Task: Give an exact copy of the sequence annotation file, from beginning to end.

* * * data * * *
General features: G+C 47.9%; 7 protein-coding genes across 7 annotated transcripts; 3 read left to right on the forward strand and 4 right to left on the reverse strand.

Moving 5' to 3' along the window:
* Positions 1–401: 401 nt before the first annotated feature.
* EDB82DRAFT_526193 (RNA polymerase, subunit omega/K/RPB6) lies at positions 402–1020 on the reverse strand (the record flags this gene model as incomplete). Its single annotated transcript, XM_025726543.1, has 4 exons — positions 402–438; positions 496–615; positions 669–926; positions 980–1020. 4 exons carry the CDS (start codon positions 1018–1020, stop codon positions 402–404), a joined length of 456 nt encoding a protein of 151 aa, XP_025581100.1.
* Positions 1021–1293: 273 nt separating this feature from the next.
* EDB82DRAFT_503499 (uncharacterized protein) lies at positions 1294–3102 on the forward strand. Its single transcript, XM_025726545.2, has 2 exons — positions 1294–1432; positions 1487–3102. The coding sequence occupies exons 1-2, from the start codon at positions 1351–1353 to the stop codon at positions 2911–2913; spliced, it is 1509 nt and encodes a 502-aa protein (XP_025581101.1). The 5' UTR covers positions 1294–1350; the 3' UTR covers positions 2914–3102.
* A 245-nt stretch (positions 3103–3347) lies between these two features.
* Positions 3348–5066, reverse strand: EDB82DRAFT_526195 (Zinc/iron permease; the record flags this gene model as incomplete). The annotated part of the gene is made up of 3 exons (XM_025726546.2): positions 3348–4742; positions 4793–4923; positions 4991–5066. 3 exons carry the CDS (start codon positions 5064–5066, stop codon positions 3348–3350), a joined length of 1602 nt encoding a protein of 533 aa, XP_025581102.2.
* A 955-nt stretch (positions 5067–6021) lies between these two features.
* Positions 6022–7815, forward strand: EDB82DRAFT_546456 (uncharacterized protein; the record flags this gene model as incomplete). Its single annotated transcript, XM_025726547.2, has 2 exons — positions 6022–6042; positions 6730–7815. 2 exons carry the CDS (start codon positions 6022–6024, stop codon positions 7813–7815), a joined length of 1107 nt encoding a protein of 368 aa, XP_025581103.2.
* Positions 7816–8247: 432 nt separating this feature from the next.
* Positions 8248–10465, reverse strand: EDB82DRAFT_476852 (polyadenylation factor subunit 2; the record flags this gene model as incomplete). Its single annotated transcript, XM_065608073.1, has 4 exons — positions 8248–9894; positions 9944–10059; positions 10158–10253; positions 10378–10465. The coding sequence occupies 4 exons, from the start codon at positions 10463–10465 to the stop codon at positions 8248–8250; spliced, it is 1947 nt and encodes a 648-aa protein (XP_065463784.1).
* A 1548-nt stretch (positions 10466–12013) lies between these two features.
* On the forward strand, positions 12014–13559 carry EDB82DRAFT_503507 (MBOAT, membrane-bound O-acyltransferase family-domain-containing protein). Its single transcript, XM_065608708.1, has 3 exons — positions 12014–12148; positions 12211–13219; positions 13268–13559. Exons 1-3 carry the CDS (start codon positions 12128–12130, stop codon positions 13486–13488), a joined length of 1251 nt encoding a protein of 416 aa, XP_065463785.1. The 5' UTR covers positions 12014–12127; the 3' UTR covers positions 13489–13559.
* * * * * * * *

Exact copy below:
General features: G+C 47.9%; 7 protein-coding genes across 7 annotated transcripts; 3 read left to right on the forward strand and 4 right to left on the reverse strand.

Moving 5' to 3' along the window:
* Positions 1–401: 401 nt before the first annotated feature.
* EDB82DRAFT_526193 (RNA polymerase, subunit omega/K/RPB6) lies at positions 402–1020 on the reverse strand (the record flags this gene model as incomplete). Its single annotated transcript, XM_025726543.1, has 4 exons — positions 402–438; positions 496–615; positions 669–926; positions 980–1020. 4 exons carry the CDS (start codon positions 1018–1020, stop codon positions 402–404), a joined length of 456 nt encoding a protein of 151 aa, XP_025581100.1.
* Positions 1021–1293: 273 nt separating this feature from the next.
* EDB82DRAFT_503499 (uncharacterized protein) lies at positions 1294–3102 on the forward strand. Its single transcript, XM_025726545.2, has 2 exons — positions 1294–1432; positions 1487–3102. The coding sequence occupies exons 1-2, from the start codon at positions 1351–1353 to the stop codon at positions 2911–2913; spliced, it is 1509 nt and encodes a 502-aa protein (XP_025581101.1). The 5' UTR covers positions 1294–1350; the 3' UTR covers positions 2914–3102.
* A 245-nt stretch (positions 3103–3347) lies between these two features.
* Positions 3348–5066, reverse strand: EDB82DRAFT_526195 (Zinc/iron permease; the record flags this gene model as incomplete). The annotated part of the gene is made up of 3 exons (XM_025726546.2): positions 3348–4742; positions 4793–4923; positions 4991–5066. 3 exons carry the CDS (start codon positions 5064–5066, stop codon positions 3348–3350), a joined length of 1602 nt encoding a protein of 533 aa, XP_025581102.2.
* A 955-nt stretch (positions 5067–6021) lies between these two features.
* Positions 6022–7815, forward strand: EDB82DRAFT_546456 (uncharacterized protein; the record flags this gene model as incomplete). Its single annotated transcript, XM_025726547.2, has 2 exons — positions 6022–6042; positions 6730–7815. 2 exons carry the CDS (start codon positions 6022–6024, stop codon positions 7813–7815), a joined length of 1107 nt encoding a protein of 368 aa, XP_025581103.2.
* Positions 7816–8247: 432 nt separating this feature from the next.
* Positions 8248–10465, reverse strand: EDB82DRAFT_476852 (polyadenylation factor subunit 2; the record flags this gene model as incomplete). Its single annotated transcript, XM_065608073.1, has 4 exons — positions 8248–9894; positions 9944–10059; positions 10158–10253; positions 10378–10465. The coding sequence occupies 4 exons, from the start codon at positions 10463–10465 to the stop codon at positions 8248–8250; spliced, it is 1947 nt and encodes a 648-aa protein (XP_065463784.1).
* A 1548-nt stretch (positions 10466–12013) lies between these two features.
* On the forward strand, positions 12014–13559 carry EDB82DRAFT_503507 (MBOAT, membrane-bound O-acyltransferase family-domain-containing protein). Its single transcript, XM_065608708.1, has 3 exons — positions 12014–12148; positions 12211–13219; positions 13268–13559. Exons 1-3 carry the CDS (start codon positions 12128–12130, stop codon positions 13486–13488), a joined length of 1251 nt encoding a protein of 416 aa, XP_065463785.1. The 5' UTR covers positions 12014–12127; the 3' UTR covers positions 13489–13559.